The tombstone of the Late Winstone Zulu, a Zambian HIV and tuberculosis activist, was unveiled in Zambia last week. Winstone passed away in October 2011.
The Vice-Chairperson of Zambia's National AIDS Council Board read this speech at the unveiling:
“As we commemorate this year’s World AIDS Day, which falls on 1st December 2012, people living with HIV, activists, CSO representatives and some government leaders across the world remember the late Winstone Zulu, one of the great fallen heroes in the fight against HIV and AIDS who passed away on 10the October 2011.
Though physically challenged, Winston was a man who did not want others to do things for him but preferred to do things for others which indeed made him a very rare individual. He was the first Zambian to openly declare his HIV positive status as far back as 1989 and was an inspiration to many locally and abroad where he encouraged many people to know their status if they were to live healthy lives.
He was also a great TB champion, advocate, and torchbearer who was instrumental in mobilizing resources for the fight against HIV/AIDS and Tuberculosis globally. His exploits took him afar and wide across different continents where he lobbied world leaders and parliamentarians, urging them to invest in new research for tuberculosis and affordable treatment of HIV/AIDS.
His work earned Zambia recognition in the fight against HIV/AIDS and TB and helped the country earn its rightful place in the fight against both diseases among all the global players. At the International AIDS Conference in Bangkok in 1994, Winston sat on a stage next to Nelson Madiba Mandela and spoke to delegates about the urgent need to invest in new research for tuberculosis, a disease both of them had survived. When Madiba took to the stage to speak, he turned to Winstone and thanked him for his tireless activism in fighting for the affordable treatment of HIV/AIDS and TB.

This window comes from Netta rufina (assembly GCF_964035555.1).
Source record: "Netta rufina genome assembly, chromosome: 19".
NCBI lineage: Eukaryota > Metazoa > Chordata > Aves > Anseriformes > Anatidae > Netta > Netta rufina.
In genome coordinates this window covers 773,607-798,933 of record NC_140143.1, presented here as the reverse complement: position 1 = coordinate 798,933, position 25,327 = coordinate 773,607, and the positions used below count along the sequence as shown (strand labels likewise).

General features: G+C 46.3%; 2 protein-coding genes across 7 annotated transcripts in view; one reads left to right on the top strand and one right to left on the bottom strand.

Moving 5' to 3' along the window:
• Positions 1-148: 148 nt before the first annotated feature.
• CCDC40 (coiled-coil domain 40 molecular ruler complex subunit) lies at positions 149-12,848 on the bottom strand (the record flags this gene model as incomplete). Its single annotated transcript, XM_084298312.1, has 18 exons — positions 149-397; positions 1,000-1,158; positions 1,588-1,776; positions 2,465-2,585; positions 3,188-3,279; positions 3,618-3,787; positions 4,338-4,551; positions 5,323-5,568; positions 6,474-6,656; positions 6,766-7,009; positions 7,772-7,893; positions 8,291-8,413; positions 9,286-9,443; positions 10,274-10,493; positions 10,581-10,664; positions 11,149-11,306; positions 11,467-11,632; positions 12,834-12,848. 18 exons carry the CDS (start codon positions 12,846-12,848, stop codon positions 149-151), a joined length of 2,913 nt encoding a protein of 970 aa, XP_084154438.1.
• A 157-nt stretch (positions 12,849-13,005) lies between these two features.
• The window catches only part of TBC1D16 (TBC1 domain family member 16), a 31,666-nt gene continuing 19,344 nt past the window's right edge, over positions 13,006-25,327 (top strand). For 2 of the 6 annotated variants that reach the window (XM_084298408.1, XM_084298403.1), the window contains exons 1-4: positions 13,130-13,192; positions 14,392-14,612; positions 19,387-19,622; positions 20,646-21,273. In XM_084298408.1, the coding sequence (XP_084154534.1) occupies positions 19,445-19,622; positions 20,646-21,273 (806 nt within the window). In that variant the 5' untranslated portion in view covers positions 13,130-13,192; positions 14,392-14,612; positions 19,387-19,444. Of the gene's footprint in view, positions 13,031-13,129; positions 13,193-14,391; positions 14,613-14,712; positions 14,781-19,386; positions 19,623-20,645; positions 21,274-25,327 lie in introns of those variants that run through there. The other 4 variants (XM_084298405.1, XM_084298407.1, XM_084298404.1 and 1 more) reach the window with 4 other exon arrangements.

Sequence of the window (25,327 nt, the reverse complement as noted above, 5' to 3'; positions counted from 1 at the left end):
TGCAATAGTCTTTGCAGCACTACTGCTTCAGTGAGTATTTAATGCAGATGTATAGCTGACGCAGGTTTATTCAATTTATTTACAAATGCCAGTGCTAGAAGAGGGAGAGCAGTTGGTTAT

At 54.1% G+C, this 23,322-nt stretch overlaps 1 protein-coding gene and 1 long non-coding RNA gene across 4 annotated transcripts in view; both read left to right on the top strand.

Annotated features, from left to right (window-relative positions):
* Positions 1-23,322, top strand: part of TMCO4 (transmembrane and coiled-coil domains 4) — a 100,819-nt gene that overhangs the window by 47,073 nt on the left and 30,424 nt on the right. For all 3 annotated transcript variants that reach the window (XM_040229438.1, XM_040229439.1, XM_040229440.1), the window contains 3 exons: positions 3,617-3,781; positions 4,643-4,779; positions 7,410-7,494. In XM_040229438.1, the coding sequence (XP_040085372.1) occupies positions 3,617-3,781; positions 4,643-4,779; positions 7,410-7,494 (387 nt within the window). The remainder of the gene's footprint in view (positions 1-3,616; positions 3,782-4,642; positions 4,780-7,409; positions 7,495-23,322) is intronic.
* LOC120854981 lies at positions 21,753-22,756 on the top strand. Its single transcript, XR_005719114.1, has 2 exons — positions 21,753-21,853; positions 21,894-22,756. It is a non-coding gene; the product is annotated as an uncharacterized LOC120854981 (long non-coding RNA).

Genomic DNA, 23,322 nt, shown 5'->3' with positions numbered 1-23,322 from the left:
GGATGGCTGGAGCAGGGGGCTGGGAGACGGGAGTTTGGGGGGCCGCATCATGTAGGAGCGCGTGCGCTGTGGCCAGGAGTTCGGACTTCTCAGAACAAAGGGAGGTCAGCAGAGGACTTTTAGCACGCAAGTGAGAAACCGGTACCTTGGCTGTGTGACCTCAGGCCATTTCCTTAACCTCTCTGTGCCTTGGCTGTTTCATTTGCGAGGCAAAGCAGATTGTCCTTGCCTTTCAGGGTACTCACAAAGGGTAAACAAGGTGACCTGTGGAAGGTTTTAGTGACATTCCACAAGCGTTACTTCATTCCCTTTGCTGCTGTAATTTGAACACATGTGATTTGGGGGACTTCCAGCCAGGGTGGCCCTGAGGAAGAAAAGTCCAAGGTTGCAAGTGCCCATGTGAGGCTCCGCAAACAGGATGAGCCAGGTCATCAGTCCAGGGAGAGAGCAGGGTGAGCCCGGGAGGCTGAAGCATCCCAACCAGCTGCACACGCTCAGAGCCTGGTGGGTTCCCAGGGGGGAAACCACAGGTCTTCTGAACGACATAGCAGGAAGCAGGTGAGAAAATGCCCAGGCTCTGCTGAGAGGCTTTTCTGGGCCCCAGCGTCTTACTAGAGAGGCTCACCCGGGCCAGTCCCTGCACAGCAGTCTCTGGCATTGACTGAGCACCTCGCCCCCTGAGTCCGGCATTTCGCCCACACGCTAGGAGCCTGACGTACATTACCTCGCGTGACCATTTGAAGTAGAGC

Internationally, Winston worked with organizations such as RESULTS in the USA and Japan and the Stephen Lewis Foundation of Canada and because of the relationship, he built with these organizations, some CSOs still continue to benefit from his hard work.
Finally as we remember Winstone today, I would like to dedicate these few words to his legacy “Though much is taken, much abides; and though we are not now that strength which in old days moved earth and heaven, that which we are, we are ---One equal temper of heroic hearts, made weak by time and fate, but strong in will to strive, to seek, to find, and not to yield.”